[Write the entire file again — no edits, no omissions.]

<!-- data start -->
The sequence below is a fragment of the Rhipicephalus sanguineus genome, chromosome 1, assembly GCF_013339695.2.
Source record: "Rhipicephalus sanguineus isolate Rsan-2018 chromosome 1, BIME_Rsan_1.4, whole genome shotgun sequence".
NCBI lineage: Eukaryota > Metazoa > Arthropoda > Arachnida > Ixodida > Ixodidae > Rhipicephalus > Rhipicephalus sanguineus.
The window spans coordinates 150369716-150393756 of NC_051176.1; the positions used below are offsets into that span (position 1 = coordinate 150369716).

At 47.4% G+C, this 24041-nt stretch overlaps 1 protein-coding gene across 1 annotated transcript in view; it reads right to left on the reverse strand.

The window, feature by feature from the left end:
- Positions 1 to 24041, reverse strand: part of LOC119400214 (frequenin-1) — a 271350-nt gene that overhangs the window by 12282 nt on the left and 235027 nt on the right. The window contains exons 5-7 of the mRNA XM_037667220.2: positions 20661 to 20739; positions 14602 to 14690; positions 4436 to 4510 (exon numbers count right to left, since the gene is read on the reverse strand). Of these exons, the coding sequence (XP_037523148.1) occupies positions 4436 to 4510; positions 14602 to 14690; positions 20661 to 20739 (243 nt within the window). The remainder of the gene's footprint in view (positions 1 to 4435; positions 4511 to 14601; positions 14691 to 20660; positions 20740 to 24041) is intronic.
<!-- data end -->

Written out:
The sequence below is a fragment of the Rhipicephalus sanguineus genome, chromosome 1, assembly GCF_013339695.2.
Source record: "Rhipicephalus sanguineus isolate Rsan-2018 chromosome 1, BIME_Rsan_1.4, whole genome shotgun sequence".
NCBI lineage: Eukaryota > Metazoa > Arthropoda > Arachnida > Ixodida > Ixodidae > Rhipicephalus > Rhipicephalus sanguineus.
The window spans coordinates 150369716-150393756 of NC_051176.1; the positions used below are offsets into that span (position 1 = coordinate 150369716).

At 47.4% G+C, this 24041-nt stretch overlaps 1 protein-coding gene across 1 annotated transcript in view; it reads right to left on the reverse strand.

The window, feature by feature from the left end:
- Positions 1 to 24041, reverse strand: part of LOC119400214 (frequenin-1) — a 271350-nt gene that overhangs the window by 12282 nt on the left and 235027 nt on the right. The window contains exons 5-7 of the mRNA XM_037667220.2: positions 20661 to 20739; positions 14602 to 14690; positions 4436 to 4510 (exon numbers count right to left, since the gene is read on the reverse strand). Of these exons, the coding sequence (XP_037523148.1) occupies positions 4436 to 4510; positions 14602 to 14690; positions 20661 to 20739 (243 nt within the window). The remainder of the gene's footprint in view (positions 1 to 4435; positions 4511 to 14601; positions 14691 to 20660; positions 20740 to 24041) is intronic.